COMMENTARY: The price of oil impacts New Mexico’s economy in a big way. Oil prices that once hovered at $110 per barrel dropped as low as $27 earlier this year, and now hover around $50. That’s lower than we’ve grown accustomed to, but it is hardly a crisis – and certainly doesn’t appear to be an early-1980s-style bust.
Lower prices have hurt New Mexico producers, but consumers nationwide have benefited from lower prices at the pump.
Unfortunately, at a time of increased skepticism of free trade, a small group of oil and gas producers here in New Mexico is calling for government-enforced limits on oil imports. A forum calling for quotas was held on June 14 in Farmington at the San Juan College School of Energy.
Several leaders in the industry, including Daniel Fine, associate director of the New Mexico Center for Energy Policy at New Mexico Institute of Mining and Technology, are supportive.
But restricting oil imports is a very dangerous proposal for many reasons, both economic and political.
It is worth noting that falling oil and gas prices are the result of supply-and-demand forces. The boom in fracking led to massive growth in domestic production, which ultimately drove prices down. However, fracking is only profitable at $65-$70 a barrel, so prices lower than that are a challenge for many New Mexico producers. That’s the free market at work.
Despite hostility toward trade from the likes of Donald Trump, Hillary Clinton and Bernie Sanders, the free exchange of goods and services benefits us all. This is true whether you are “trading” a few dollars for a latte at your corner coffee shop or whether oil is being imported (or exported) to where it can be sold for the most money.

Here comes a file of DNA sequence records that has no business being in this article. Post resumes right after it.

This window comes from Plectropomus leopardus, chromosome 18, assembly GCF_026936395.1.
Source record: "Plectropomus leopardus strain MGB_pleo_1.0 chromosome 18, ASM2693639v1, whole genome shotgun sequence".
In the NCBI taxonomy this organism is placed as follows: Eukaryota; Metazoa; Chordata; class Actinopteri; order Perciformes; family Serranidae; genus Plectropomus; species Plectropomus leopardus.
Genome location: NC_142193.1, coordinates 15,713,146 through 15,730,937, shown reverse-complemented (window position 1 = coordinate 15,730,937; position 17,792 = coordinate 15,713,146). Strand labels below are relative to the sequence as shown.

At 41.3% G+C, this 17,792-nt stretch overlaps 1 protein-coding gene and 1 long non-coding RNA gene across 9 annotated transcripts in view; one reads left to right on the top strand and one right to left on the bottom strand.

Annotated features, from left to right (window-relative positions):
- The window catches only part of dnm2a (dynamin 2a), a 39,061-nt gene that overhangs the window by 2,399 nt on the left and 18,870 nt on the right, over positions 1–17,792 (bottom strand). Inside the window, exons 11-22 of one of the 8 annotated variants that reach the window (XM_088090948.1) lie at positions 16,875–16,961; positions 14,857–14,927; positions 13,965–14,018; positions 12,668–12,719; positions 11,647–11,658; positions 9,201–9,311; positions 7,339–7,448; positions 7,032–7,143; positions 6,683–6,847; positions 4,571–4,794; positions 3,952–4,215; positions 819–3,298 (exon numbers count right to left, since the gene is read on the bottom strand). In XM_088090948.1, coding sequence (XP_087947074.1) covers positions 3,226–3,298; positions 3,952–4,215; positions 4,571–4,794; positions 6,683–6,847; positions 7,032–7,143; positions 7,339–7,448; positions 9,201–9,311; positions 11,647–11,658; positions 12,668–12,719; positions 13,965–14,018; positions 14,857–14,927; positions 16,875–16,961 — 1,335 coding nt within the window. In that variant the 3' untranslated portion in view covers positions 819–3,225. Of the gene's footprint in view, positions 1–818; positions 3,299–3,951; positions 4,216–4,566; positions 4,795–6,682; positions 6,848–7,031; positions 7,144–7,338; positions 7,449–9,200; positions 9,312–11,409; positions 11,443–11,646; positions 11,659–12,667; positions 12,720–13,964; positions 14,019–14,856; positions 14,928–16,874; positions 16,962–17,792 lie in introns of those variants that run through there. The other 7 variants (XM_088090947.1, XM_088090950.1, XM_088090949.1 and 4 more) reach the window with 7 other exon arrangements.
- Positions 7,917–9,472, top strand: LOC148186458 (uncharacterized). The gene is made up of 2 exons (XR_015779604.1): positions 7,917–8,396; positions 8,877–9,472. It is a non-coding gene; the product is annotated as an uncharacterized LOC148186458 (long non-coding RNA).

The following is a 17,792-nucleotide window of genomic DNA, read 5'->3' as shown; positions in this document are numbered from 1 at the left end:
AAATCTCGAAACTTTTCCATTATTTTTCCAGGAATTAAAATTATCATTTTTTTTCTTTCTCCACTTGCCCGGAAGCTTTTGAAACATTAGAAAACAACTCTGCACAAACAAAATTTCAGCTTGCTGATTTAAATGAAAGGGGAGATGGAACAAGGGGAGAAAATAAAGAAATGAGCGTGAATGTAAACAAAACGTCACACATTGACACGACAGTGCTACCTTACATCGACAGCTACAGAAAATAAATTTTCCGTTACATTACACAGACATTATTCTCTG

We’ve just been through this battle on the issue of the federal government’s crude-export ban, which Congress repealed earlier this year. The policy was instituted in the 1970s in the wake of government-induced shortages caused by price controls. Back then, elected officials simply couldn’t foresee a future in which the United States had ample enough supplies to export crude oil.
Quotas today would be a similarly shortsighted policy. An industry that so often faces government regulation – and opposition to its very existence – is setting itself up for future problems by running to the political class for protection from market forces.
In a Clinton presidency, there is little chance of quotas. Trump, who is unfamiliar with the oil-and-gas industry and is skeptical of free trade, might be sympathetic. He might also target oil-producing Middle Eastern countries and Mexico. But a system of quotas will do so at the expense of the American economy and some of our greatest allies.
According to the Energy Information Administration, the U.S. gets 40 percent of our imported oil from Canada. Politically troubled Venezuela is responsible for another 9 percent, and just 16 percent of imported oil comes from the entire Persian Gulf, including Saudi Arabia. Another 8 percent comes from Mexico.
Canada is our largest trading partner and Mexico is 3rd (China is 2nd). Trade goes both ways. If the federal government imposes tariffs or quotas on imports, the impacted country is sure to do the same. This will hurt American exporters directly. But, should the quotas be “successful” in raising the price of oil, it will hurt domestic consumers at the pump as well. The industries that consume oil and natural gas (think trucking and airlines, for starters) will also suffer, and their customers will face higher costs.
The oil patch is experiencing a painful adjustment, but government protectionism is not the solution. Such policies will harm the economy and our ability to lead on global trade issues. The downturn in oil and gas is just another reason for New Mexico’s leaders to reform the state’s long-struggling economy. Turning, yet again, to Washington is not the solution.
Paul Gessing is the president of New Mexico’s Rio Grande Foundation, an independent, non-partisan, tax-exempt research and educational organization dedicated to promoting prosperity for New Mexico based on principles of limited government, economic freedom and individual responsibility.